Fear and frustration for maids and employers amid Covid-19 pandemic

PHOTO: Kelly Hui

Six days into serving her stay-home notice after arriving in Singapore on Dec 21 last year, a new maid from Indonesia started feeling unwell.

The single mother, 40, who had left home for the first time to start a new life as a foreign domestic worker (FDW), developed a mild cough and headache while being confined at the Genting Hotel Jurong.

On Jan 3, she was given a nasal swab test, and her worst fears were realised when she tested positive for Covid-19.

"I was so afraid," the Surabaya native, who wanted to be known only as Nurul, told The New Paper over the phone last week from a quarantine facility in Tuas.

"I did not know whether I would be able to start my new job and was also concerned for my health," she said through a translator.

"I felt alone. I was missing my family, especially my two-year-old son whom I had not seen in three months."

To Ms Nurul's relief, her agent reassured her that she could start work after recovering as her employer was willing to employ her.

The employer, who declined to be named, told TNP that she still has concerns whether Nurul would remain infectious after recovering because her elderly mother is sickly.

But it was difficult to get a replacement maid at short notice, so she is prepared to cope by taking precautions such as Nurul wearing a mask when tending to her mother.

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The mother of three, who is currently jobless, added: "It has been frustrating. We have not had a maid for about 10 months and I had to turn down a job offer to take care of my children and mother."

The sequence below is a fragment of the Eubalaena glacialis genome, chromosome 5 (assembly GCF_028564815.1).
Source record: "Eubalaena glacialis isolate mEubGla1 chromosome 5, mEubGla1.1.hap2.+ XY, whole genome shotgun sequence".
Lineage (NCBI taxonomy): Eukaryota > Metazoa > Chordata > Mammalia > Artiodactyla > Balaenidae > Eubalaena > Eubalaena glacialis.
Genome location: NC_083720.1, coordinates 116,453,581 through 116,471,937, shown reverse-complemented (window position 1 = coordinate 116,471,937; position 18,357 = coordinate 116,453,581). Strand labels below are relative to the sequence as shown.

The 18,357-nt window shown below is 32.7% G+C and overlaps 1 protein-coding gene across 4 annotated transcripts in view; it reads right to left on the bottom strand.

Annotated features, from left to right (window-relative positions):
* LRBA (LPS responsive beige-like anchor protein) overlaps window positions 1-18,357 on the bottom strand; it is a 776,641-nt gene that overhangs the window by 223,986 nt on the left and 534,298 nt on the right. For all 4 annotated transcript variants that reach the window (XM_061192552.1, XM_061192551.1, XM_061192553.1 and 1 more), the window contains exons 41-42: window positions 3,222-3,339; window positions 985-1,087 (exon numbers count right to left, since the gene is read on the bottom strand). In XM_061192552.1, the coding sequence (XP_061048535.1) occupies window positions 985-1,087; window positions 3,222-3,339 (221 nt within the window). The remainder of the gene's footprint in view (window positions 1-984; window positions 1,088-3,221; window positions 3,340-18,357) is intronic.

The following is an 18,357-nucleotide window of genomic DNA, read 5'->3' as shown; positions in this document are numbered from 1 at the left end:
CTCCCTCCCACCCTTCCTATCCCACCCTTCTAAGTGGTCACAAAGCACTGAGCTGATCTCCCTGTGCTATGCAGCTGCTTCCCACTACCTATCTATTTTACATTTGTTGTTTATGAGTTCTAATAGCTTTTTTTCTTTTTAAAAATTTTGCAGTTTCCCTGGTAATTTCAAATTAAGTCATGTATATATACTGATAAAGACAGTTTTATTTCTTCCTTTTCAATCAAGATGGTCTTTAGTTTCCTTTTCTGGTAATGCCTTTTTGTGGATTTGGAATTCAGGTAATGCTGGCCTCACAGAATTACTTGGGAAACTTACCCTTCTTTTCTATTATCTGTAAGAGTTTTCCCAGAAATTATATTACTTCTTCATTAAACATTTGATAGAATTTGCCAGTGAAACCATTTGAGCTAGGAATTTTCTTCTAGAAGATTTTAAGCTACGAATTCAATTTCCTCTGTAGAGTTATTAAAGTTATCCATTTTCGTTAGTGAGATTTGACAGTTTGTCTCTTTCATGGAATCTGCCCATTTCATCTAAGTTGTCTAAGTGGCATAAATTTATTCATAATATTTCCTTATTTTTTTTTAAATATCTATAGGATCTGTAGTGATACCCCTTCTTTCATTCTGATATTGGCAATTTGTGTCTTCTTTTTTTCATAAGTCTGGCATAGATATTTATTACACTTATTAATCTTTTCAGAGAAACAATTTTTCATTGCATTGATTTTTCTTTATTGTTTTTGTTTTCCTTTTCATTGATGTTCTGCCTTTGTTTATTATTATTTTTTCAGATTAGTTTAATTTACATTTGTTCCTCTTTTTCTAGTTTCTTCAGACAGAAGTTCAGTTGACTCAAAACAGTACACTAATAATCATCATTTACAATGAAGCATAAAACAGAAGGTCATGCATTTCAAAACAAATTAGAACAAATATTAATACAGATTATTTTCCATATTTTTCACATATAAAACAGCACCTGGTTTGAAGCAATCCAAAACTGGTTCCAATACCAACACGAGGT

Amid the pandemic, such situations and frustrations are not uncommon.

Nurul is among 130 new and returning FDWs who tested positive for the coronavirus between Dec 23 and Jan 9.

Most of the recent new infections here are imported cases.

To gain entry into Singapore, migrant workers from most countries must have a valid negative test result from an accredited or recognised laboratory taken within 72 hours before departure. Recovered patients need not take the pre-departure test but must produce documentation with the date of the first positive test result taken between 22 and 180 days before the date of arrival in Singapore

Last November, the Ministry of Manpower told TNP while pre-departure tests will not eliminate all imported cases, they should help limit the numbers over the next few weeks.


Maid Avenue general manager William Lau said there could be occasions after the pre-departure test where the maid may come into contact with an infected person.

He told TNP: "Given that the test can be taken up to 72 hours before departure, maids may still be able to contract Covid-19 from those who are staying with them in the boarding house.

"They may also get it during their flight or ferry ride here.

"Another reason could be that some maids share a double room during their stay-home notice here, exposing them to some level of risk."

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Universal Employment Agency director Leong Kim Huey said: "It is hard to ensure the authenticity of tests done outside Singapore, so the number of FDWs testing positive for Covid-19 is not surprising."

Despite the number of FDWs testing positive for Covid-19 in recent weeks, Ms Flora Sha, who manages United Channel maid agency, believes they will still be in demand.

"Families in Singapore still require full-time helpers to assist them with their needs, especially those who need urgent care for the elderly," she said.

Highlighting a move to give employers peace of mind, Ms Sha said it is now compulsory for employers to buy medical insurance with a coverage of at least $10,000 for their FDW's medical expenses if they develop Covid-19 symptoms or test positive within 14 days of arrival in Singapore.

The insurance must be bought before the FDW arrives here.

For the latest updates on the coronavirus, visit here.

This article was first published in The New Paper. Permission required for reproduction.